They can be made adjustable but it's added trouble I don't need, I'm good at tuning this way. It ain't broke you know. ;)

Frosty The Lucky.

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2 hours ago, Frosty said:

I have to differ with you on this one.

We don't differ.  What I said is wrong/backwards of what I have observed as well.  My mind is slipping today.  Thank you for pointing it out so I am not adding to anyone else's confusion.  

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On ‎8‎/‎14‎/‎2019 at 1:14 PM, Another FrankenBurner said:

 

Have you pulled the burner from the forge?  I am curious what they are using as a nozzle on the flame end of the burner.

 

Here’s the flare as it is.

Has two set screws holding it in place.

Here it is next to a T-Burner I bought but have yet to run up.

DAE9318E-A465-4713-8626-66C6B0F7B260.jpeg

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I can't be completely certain, just from looking at the photo, but the nozzle on the modified side-arm burner (bottom) does not appear to have any taper, nor a spacer in it; without one or the other, it wouldn't do much for burner performance.

The "T" burner (top) is using a threaded reducer between the pipe fitting and the threaded pipe used as a mixing tube; does the reducer's thread that inters the pipe fitting have an internal bevel? Does the pipe's end that is screwed into the threaded reducer also have an internal bevel? Internal bevels in those locations should improve performance.

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The longer the mix tube the more friction in play. If this burner’s nozzle has no taper the the difference in area is negligible to affect the flame in a longer tube. Maybe a spacer will improve but the tube looks long. Frosty’s T produces a high velocity swirl with the 2 opposing intakes. The side arm needs a little more finesse to achieve the same being only one intake port, possibly reducing the mix tube length for proper performance. I may be wrong, I probably am. Curious anyhow 

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2 hours ago, 671jungle said:

If this burner’s nozzle has no taper the the difference in area is negligible to affect the flame in a longer tube.

If I were concerned with how friction effects this part (the flame retention nozzle), the seemingly minor increase in nozzle diameter from tapering, or from the addition of a spacer ring, would be minor. Since what the nozzle is affecting is a reduction in pressure within the nozzle area it becomes major.

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I knows what I knows about flame retention nozzles...and that isn't anywhere near enough. It only takes one look at the needle flame coming out of a butane lighter, with an apparently enormous flame retention nozzle diameter to show me to be more lucky than wise. The next big breakthroughs in in forge burners will all be concerned with their nozzles.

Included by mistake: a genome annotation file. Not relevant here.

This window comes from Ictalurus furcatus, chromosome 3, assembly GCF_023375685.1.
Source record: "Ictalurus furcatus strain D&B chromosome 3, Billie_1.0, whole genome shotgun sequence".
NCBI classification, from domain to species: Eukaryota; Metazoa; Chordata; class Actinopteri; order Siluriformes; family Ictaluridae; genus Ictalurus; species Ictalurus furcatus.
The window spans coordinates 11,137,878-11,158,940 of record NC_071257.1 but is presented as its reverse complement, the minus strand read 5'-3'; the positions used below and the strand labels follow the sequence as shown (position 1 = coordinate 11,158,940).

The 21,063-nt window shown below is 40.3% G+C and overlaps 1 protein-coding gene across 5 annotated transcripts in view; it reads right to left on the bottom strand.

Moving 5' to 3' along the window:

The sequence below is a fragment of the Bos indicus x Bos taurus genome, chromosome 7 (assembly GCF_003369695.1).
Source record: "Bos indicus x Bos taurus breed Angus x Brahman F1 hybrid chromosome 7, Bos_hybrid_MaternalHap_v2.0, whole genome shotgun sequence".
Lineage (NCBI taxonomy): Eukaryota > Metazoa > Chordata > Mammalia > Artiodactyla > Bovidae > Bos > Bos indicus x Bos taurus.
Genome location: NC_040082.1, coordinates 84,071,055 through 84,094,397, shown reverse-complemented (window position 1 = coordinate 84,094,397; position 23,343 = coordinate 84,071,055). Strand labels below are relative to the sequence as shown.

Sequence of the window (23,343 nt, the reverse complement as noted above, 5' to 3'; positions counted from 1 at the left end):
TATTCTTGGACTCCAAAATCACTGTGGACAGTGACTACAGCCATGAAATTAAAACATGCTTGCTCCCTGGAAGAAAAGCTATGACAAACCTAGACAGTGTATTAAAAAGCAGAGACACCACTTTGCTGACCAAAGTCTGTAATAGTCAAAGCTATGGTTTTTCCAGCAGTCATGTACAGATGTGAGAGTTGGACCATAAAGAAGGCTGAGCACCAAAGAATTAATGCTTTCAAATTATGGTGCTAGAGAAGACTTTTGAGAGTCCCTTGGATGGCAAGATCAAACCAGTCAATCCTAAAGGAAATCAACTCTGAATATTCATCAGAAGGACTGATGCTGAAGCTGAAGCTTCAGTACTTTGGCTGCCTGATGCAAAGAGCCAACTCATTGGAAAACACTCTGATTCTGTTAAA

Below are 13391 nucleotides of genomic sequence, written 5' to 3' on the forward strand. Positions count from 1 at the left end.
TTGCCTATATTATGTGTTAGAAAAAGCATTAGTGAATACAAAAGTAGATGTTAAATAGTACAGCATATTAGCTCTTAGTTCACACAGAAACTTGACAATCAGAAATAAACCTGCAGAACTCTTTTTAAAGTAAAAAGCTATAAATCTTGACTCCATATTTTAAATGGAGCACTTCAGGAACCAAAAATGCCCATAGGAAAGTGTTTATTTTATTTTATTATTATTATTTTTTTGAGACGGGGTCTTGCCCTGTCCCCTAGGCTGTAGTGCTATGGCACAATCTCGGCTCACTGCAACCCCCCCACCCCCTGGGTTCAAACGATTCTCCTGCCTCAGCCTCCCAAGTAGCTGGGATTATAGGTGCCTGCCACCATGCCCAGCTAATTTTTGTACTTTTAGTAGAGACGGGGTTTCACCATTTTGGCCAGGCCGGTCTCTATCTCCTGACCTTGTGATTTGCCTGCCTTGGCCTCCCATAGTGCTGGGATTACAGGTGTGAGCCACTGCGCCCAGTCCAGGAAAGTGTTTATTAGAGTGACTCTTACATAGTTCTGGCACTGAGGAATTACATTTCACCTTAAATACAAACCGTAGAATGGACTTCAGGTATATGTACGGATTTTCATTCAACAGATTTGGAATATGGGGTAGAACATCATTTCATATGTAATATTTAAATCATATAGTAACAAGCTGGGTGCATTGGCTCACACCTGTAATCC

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You guys keep saying taper (ie, a reduction) but I’ve never seen a nozzle that’s smaller at the flame end.

Everything I’ve seen has been flared at the flame end. Does anyone have photos of these tapered nozzles?

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Yes; that is a tapered flame retention nozzle, with a shorter wider taper than what we have been using for the last couple of decades; this design seems to be very effective on most burners.

Whether the taper is used to  reduce or expand the opening at the end of a burner's mixing tube; is up to the designer; you can see examples of each kind.  All of the homemade forge burners I've seen so far use expanded flame retention nozzles. Air/propane cylinder hand torches use expansion on the end of their brass flame tubes, and use reduction into a partial bullet shape on most of their stainless steel flame tubes; a few of the stainless steel variety use an expanded flame retention nozzle quite similar to a step nozzle, except that it is all one part that is pressed formed.

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Well here it is with a 6” tube.

I was wrong the original one was 10”.

Here are a couple comparison pics .

Both the 10” & 6” were run with the nozzle it came with in my original post.

There is substantially more “dragons breath” with the shorter tube but I don’t know if it’s a good or bad thing. Or what exactly it’s an indicator of.

Any insight is appreciated.

I ordered the nozzle in the post above (Ebay screen shot) this afternoon so I’ll have that to play with once it arrives.

 

 

 

 

9ED4FFC6-74C9-4D70-9FEE-95AF756EFC37.jpeg

 

 

A5106F05-40DA-42FB-9D63-4A9BFCDA4F94.jpeg

265A8774-83EA-4FA3-BB75-FA3D265610B9.jpeg

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You're right that there is a lot of dragon's breath; what's worse is that, the third photo shows blue exhaust, and a lot of it. The conclusion is that your burner is, at present, heavily reducing. You need to fix that. On the positive side, once you get your burner flame right, your forge will enter the orange incontinent range. In other words, practical for forge work.

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What does “heavily reducing “ mean?

Most of the terms used are meaningless to us beginners.

Is it running too rich,  to lean - do I need more air or more LP ?

Did it look better with the 10” tube ?

The bottom photo collage was after running for 10mins & the middle collage pic was at 3 minutes (with the overhead lights off in my shop so I could get a better photo) , if that matters.

 

What would your first / next step be?

I have an 8” tube on the T-Burner I could swap out the 6” I bought yesterday and try  it.

If it was yours how would you go about getting the most out of this setup?

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It means that your burner is putting out a very rich flame; that makes lots of carbon monoxide, and lowers flame temperature. Your burner doesn't need less fuel; it needs more air.

The most common problem that beginners miss on "T" burners is that the MIG tip was never filed shorter, giving a fuel rich flame. The next most common problem is misalignment of pipe parts, or the MIG tip being off center, but that is easy to notice.